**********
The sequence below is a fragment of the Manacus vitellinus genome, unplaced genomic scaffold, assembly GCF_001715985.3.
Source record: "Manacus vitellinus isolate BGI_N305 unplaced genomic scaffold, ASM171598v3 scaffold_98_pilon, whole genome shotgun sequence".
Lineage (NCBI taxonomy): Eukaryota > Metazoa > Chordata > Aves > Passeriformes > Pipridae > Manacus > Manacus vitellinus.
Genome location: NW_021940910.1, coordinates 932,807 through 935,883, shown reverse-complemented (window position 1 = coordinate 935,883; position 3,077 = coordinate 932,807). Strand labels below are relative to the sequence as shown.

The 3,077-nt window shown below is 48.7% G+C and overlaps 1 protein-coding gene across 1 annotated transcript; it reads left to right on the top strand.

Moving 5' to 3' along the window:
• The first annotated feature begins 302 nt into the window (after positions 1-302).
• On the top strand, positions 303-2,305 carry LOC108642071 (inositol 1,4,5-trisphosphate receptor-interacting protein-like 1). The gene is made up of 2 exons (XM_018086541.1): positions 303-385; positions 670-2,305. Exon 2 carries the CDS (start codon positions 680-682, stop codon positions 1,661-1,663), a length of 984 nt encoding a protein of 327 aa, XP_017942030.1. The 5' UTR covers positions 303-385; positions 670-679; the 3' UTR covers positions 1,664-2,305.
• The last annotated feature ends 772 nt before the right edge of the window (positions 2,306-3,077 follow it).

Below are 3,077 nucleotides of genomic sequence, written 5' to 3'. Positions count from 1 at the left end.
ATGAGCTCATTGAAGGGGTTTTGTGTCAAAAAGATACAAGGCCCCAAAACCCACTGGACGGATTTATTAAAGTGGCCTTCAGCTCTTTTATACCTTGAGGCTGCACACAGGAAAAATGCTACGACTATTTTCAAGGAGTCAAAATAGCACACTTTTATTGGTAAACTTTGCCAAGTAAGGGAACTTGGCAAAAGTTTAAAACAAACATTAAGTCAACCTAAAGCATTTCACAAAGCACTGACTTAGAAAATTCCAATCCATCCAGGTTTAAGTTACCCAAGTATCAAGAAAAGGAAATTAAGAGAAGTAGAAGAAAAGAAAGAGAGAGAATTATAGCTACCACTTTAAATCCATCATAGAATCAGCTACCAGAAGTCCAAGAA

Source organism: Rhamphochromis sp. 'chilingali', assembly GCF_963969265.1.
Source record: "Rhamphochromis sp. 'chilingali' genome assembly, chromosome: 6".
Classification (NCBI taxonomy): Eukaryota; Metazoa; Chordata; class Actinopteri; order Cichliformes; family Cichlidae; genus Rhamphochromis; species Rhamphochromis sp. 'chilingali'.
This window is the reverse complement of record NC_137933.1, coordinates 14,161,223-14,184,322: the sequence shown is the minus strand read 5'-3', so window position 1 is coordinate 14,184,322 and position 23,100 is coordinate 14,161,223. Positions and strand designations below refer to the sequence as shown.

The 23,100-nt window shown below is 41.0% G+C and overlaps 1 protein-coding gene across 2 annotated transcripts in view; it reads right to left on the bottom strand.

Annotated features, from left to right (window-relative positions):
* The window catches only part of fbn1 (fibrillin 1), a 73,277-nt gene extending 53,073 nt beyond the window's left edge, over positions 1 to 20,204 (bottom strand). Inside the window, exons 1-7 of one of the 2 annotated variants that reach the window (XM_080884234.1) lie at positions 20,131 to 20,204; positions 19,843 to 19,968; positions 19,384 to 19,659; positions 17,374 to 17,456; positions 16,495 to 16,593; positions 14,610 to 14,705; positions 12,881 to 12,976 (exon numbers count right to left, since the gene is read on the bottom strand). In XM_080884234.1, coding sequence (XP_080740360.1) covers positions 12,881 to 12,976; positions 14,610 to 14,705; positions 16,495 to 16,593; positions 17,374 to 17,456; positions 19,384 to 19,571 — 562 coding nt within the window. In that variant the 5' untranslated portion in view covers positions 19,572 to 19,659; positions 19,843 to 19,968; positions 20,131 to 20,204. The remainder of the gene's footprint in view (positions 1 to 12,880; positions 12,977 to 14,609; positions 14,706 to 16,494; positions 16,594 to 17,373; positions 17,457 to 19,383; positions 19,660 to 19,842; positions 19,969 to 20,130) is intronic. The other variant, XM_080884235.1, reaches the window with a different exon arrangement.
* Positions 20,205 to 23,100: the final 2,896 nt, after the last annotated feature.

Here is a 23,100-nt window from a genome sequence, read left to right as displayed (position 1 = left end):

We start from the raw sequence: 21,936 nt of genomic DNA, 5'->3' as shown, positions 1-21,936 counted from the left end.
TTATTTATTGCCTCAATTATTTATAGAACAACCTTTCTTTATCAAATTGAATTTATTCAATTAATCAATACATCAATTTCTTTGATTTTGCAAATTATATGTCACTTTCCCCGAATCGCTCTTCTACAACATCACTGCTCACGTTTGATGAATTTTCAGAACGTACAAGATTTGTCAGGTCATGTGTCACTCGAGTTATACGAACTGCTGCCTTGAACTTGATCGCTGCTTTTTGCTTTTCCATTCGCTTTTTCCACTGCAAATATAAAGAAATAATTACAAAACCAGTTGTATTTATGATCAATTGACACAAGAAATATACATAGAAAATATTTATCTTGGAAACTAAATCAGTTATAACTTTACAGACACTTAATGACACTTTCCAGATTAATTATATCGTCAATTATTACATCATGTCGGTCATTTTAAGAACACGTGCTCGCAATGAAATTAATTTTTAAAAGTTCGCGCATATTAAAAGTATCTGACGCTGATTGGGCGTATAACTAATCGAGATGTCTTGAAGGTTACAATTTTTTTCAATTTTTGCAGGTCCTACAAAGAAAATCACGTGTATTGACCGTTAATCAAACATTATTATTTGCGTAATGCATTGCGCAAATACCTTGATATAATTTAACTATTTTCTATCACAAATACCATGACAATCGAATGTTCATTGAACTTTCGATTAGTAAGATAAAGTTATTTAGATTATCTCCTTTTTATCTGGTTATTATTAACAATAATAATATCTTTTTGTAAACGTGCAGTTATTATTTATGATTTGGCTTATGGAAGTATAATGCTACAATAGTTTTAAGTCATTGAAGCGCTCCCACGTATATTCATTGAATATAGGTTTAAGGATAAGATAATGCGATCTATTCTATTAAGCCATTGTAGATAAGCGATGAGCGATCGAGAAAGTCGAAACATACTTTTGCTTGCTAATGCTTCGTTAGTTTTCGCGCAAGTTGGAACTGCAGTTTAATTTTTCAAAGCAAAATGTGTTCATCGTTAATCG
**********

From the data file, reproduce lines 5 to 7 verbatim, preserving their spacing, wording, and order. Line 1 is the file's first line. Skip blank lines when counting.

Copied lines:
The 3,077-nt window shown below is 48.7% G+C and overlaps 1 protein-coding gene across 1 annotated transcript; it reads left to right on the top strand.

Moving 5' to 3' along the window:
• The first annotated feature begins 302 nt into the window (after positions 1-302).